user: user
          });
        }
        return res.json({
          status: false,
          message: "Wrong Password, please retry"
        });
      });
    });

    [...]

When the route is tested, you will receive either a successful or failed result.

The /invoice route handles the creation of an invoice. Data passed to the route will include the user ID, name of the invoice, and invoice status. It will also include the singular transactions to make up the invoice.

The server handles the request as follows:

server.js

    [...]
    app.post("/invoice", multipartMiddleware, function(req, res) {
      // validate data
      if (isEmpty(req.body.name)) {
        return res.json({
          status: false,
          message: "Invoice needs a name"
        });
      }
      // perform other checks

      [...]

First, the data sent to the server is validated. Then a connection is made to the database for the subsequent queries.

server.js
      [...]
      // create invoice
      let db = new sqlite3.Database("./database/InvoicingApp.db");
      let sql = `INSERT INTO invoices(name,user_id,paid) VALUES(
        '${req.body.name}',
        '${req.body.user_id}',
        0
      )`;
      [...]

The INSERT query needed to create the invoice is written and then executed. Afterwards, the singular transactions are inserted into the transactions table with the invoice_id as foreign key to reference them.

server.js

      [...]
      db.serialize(function() {
        db.run(sql, function(err) {
          if (err) {
            throw err;
          }
          let invoice_id = this.lastID;
          for (let i = 0; i < req.body.txn_names.length; i++) {
            let query = `INSERT INTO transactions(name,price,invoice_id) VALUES(
                '${req.body.txn_names[i]}',
                '${req.body.txn_prices[i]}',
                '${invoice_id}'
            )`;
            db.run(query);
          }
          return res.json({
            status: true,
            message: "Invoice created"
          });
        });
      });
    [...]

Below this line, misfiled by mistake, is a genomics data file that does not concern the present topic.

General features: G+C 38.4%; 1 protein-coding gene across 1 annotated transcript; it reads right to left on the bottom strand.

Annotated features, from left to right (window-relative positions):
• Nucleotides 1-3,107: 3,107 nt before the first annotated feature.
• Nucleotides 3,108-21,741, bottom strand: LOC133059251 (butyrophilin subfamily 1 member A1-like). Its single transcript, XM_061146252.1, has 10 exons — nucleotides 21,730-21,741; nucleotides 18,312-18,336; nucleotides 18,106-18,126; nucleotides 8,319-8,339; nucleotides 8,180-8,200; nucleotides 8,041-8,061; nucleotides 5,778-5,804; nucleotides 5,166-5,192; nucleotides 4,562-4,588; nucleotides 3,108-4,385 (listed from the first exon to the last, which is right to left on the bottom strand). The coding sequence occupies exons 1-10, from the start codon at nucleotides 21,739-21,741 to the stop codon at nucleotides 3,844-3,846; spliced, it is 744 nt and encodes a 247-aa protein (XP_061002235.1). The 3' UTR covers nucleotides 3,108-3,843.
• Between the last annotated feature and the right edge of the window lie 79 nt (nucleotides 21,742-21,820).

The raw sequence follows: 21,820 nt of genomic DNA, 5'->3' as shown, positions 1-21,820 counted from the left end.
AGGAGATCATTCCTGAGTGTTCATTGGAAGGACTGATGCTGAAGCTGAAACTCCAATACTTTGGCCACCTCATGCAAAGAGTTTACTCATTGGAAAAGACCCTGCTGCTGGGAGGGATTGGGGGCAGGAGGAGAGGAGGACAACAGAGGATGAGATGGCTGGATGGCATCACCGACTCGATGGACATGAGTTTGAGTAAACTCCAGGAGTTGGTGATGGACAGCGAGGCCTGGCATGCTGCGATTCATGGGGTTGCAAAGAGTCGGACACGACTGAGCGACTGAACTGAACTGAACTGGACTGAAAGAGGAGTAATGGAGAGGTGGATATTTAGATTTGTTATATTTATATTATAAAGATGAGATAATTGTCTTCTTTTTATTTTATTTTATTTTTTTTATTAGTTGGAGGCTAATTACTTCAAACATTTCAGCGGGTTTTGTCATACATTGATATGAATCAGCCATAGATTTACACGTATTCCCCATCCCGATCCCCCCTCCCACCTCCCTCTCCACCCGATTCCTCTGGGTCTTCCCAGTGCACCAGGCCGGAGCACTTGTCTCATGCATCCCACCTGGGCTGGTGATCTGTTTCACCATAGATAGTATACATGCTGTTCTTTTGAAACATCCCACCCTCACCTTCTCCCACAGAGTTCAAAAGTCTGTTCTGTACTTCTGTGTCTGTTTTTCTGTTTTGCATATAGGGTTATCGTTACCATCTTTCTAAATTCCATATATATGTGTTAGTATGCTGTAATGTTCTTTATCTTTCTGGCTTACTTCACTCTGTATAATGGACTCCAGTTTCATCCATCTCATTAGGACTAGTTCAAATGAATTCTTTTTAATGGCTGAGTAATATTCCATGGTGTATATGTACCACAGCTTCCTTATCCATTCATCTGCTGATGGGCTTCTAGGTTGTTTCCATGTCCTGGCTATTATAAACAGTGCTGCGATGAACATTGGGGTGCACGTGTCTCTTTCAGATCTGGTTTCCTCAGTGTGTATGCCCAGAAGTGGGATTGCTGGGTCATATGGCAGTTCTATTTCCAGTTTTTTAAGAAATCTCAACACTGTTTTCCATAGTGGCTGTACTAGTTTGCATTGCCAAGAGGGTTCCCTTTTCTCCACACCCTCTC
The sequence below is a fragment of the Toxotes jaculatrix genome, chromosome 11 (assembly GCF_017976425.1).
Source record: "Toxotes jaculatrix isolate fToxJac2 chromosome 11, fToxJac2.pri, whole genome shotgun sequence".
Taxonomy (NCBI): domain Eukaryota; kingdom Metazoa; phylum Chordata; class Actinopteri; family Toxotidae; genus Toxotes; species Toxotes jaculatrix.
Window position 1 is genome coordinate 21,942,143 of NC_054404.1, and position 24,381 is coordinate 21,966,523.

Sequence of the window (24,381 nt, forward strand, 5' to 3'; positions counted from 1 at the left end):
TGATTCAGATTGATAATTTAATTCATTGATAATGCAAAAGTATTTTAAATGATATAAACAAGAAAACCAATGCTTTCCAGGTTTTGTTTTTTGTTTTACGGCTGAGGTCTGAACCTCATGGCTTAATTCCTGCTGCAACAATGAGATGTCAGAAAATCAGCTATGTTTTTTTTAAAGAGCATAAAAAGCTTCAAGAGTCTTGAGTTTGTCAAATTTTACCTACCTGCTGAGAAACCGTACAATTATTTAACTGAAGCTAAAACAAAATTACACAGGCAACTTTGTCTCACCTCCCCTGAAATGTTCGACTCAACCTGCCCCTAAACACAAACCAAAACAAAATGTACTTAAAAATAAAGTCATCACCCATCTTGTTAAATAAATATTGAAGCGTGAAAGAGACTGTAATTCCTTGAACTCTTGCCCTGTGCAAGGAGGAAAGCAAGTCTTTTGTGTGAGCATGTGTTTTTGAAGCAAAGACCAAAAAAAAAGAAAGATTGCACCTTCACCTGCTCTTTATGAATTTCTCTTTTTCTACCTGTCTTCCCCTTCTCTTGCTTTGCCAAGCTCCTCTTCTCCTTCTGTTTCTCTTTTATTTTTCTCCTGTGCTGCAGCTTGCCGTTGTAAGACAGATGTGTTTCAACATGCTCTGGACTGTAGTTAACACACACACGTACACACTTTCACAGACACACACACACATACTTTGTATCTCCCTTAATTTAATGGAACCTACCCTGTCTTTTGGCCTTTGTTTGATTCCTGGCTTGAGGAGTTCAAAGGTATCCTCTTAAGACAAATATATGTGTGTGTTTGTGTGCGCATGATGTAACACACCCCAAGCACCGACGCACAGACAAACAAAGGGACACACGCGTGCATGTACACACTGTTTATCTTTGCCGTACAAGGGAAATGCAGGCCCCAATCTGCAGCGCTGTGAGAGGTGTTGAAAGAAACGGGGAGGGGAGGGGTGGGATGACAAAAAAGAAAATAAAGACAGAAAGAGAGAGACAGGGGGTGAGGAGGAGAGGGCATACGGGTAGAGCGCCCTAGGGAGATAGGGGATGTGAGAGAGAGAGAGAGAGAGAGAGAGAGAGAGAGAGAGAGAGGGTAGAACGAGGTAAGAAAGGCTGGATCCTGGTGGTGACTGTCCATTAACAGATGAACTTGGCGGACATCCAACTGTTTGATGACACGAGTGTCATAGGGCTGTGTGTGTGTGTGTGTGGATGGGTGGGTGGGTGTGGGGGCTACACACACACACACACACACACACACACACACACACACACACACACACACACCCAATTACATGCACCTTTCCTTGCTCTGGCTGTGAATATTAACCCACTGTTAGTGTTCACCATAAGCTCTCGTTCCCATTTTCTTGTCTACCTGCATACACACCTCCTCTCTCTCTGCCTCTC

Once this is executed, the invoice is successfully created.

On checking the SQLite database, the following result is obtained:

    sqlite> select * from invoices;
    1|Test Invoice New|2|0
    sqlite> select * from transactions;
    1|iPhone|600|1
    2|Macbook|1700|1

Now, when a user wants to see all the created invoices, the client will make a GET request to the /invoice/user/:id route. The user_id is passed as a route parameter. The request is handled as follows:

index.js
      [...]
    app.get("/invoice/user/:user_id", multipartMiddleware, function(req, res) {
      let db = new sqlite3.Database("./database/InvoicingApp.db");
      let sql = `SELECT * FROM invoices LEFT JOIN transactions ON invoices.id=transactions.invoice_id WHERE user_id='${req.params.user_id}'`;
      db.all(sql, [], (err, rows) => {
        if (err) {
          throw err;
        }
        return res.json({
          status: true,
          transactions: rows
        });
      });
    });

    [...]

A query is run to fetch all the invoices and the transactions related to the invoice belonging to a particular user.

To fetch a specific invoice, a GET request is made with the user_id and invoice_id to the /invoice/user/{user_id}/{invoice_id} route. The request is handled as follows:

index.js
    [...] 

    app.get("/invoice/user/:user_id/:invoice_id", multipartMiddleware, function(req, res) {
      let db = new sqlite3.Database("./database/InvoicingApp.db");
      let sql = `SELECT * FROM invoices LEFT JOIN transactions ON invoices.id=transactions.invoice_id WHERE user_id='${
        req.params.user_id
      }' AND invoice_id='${req.params.invoice_id}'`;
      db.all(sql, [], (err, rows) => {
        if (err) {
          throw err;
        }
        return res.json({
          status: true,
          transactions: rows
        });
      });
    });

    // set application port
    [...]

A query is ran to fetch a single invoice and the transactions related to the invoice belonging to the user.

Conclusion

In this tutorial, you set up your server with all the needed routes for a lightweight invoicing application.